Subtractive proteomics analysis

In this study, we utilized a subtractive proteomic approach to identify pathogen-specific vaccine proteins and design a multi-epitope subunit vaccine. The whole proteome of S. sonnei was acquired from the UniProt database (UniProt ID: UP000002529) with a total of 4,068 proteins. CD-HIT resource was used to remove redundant protein sequences with a sequence similarity index of 80%. Non-paralogous pathogen proteins were further screened against the human proteome using BLASTp analysis to remove human homologous proteins. A total of 2633 human non-homologous and non-paralogous proteins from S. sonnei were acquired for downstream analyses (S1 File).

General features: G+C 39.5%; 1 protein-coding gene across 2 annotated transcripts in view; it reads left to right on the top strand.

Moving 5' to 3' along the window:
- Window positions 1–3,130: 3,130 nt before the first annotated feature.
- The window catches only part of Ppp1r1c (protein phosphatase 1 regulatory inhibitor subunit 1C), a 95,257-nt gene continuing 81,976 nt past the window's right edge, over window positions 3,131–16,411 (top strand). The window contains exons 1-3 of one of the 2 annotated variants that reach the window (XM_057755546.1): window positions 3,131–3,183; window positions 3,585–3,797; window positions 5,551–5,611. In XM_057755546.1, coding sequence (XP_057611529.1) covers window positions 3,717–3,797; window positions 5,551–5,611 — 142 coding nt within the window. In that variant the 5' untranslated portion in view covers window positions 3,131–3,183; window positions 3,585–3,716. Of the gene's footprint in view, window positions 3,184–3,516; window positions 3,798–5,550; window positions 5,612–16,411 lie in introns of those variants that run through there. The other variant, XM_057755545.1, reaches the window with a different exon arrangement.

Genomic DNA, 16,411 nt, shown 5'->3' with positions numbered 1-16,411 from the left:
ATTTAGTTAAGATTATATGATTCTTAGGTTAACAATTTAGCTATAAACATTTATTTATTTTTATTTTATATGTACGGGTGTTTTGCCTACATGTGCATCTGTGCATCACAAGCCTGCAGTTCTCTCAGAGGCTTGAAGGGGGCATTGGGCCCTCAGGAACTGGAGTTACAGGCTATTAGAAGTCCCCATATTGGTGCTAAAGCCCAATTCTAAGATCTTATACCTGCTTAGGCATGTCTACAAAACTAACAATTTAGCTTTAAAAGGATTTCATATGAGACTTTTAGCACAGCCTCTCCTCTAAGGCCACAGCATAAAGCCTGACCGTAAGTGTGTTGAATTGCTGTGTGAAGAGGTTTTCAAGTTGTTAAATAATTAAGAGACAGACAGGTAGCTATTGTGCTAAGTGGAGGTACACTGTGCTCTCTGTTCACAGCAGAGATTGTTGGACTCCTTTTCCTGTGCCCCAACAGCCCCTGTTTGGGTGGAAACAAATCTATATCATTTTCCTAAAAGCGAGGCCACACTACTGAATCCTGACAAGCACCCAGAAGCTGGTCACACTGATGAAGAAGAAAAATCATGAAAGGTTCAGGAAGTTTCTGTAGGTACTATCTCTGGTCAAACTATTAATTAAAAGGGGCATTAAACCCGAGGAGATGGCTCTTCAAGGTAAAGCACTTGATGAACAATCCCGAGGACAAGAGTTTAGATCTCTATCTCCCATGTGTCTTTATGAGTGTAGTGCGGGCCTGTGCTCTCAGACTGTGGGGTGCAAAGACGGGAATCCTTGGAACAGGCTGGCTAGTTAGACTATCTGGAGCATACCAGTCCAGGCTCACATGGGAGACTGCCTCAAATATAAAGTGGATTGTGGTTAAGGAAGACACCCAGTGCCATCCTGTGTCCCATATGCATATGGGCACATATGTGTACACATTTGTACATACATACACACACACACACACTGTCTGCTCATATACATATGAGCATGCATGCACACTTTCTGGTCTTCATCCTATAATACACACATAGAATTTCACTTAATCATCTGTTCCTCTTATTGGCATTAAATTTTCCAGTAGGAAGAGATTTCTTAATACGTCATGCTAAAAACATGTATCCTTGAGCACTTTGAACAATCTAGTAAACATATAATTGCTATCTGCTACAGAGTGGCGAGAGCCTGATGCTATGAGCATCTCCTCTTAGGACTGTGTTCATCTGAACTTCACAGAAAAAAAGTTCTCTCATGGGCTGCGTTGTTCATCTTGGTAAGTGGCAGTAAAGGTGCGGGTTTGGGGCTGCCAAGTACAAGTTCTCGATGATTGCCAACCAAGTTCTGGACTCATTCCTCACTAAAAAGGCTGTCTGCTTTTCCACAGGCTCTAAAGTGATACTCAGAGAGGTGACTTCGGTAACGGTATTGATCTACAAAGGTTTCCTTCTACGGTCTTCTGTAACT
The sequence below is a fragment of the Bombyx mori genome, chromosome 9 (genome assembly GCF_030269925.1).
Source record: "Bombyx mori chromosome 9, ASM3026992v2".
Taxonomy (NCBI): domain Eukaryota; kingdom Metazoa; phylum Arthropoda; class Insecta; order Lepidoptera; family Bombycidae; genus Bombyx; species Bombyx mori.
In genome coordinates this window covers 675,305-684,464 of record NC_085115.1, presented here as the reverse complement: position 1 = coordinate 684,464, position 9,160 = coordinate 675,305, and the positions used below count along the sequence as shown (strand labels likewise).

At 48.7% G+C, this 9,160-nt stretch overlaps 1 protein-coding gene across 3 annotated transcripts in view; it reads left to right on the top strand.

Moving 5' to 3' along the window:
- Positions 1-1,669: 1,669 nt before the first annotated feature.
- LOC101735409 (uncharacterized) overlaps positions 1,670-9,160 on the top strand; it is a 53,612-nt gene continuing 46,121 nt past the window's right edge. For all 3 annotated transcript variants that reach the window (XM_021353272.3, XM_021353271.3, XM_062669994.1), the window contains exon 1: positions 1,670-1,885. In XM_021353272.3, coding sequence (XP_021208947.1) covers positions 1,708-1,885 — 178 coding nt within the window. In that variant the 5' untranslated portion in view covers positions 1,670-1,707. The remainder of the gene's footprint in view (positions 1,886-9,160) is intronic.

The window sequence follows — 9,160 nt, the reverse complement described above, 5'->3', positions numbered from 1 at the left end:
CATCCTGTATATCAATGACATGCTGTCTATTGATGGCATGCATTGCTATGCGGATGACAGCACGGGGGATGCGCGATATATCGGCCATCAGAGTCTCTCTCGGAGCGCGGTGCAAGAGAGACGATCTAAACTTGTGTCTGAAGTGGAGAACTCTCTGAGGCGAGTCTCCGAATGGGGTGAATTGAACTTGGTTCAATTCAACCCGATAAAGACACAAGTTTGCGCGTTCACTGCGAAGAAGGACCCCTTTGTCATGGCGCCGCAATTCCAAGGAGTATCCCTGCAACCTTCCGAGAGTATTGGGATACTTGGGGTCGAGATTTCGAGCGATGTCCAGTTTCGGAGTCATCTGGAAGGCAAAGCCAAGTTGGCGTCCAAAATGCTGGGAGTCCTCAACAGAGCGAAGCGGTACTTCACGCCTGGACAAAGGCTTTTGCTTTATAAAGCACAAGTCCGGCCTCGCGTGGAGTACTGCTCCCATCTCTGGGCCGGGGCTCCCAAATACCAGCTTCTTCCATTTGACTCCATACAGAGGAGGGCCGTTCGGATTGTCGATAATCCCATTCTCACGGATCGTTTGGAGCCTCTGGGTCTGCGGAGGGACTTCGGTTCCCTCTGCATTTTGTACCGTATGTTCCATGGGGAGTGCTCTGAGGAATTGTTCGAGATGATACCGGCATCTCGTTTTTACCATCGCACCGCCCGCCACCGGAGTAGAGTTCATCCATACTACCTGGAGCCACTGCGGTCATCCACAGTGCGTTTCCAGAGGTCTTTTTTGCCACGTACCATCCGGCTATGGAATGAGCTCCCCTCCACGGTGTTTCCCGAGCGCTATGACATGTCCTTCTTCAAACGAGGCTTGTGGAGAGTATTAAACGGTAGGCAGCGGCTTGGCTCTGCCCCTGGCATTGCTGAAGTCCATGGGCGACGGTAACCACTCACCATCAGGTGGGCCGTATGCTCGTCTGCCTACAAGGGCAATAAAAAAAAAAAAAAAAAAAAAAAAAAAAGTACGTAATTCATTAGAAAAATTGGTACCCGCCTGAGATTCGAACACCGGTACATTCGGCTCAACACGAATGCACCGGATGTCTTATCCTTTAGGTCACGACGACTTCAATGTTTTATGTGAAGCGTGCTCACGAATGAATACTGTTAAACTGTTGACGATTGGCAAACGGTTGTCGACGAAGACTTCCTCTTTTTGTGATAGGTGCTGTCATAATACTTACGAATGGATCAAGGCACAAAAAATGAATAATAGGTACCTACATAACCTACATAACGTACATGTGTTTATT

S. sonnei, an Escherichia coli pathovar, is a gram-negative bacterium that causes bacillary dysentery and bloody diarrhea in humans. Currently, S. sonnei is a globally emerging pathogen and the leading cause of shigellosis in high-income countries. The unusually high number of cases of multi drug-resistant (MDR) and extensively drug-resistant (XDR) S. sonnei is a public health concern, as treatment options for moderate to severe cases are extremely limited [64]. Antibiotic resistance in bacteria has reached to a dangerous level, and strains resistant to most of the commonly used antibiotics are now routinely reported in many countries worldwide [65]. Therefore, new therapeutic strategies are needed to prevent MDR and XDR shigellosis. As antibiotic resistance increases, effective vaccine development has become the best alternative against such pathogens. Subtractive proteomics have been widely used to identify potential therapeutic targets for various pathogens. Advanced immunoinformatics and vaccinomics approaches are currently gaining interest in identifying potential pathogen-specific vaccine targets and designing potent vaccines against multiple resistant pathogens [66]. Reverse vaccinology and immunoinformatics approaches are cost- and time-effective with high efficacy compared to conventional vaccine development methods.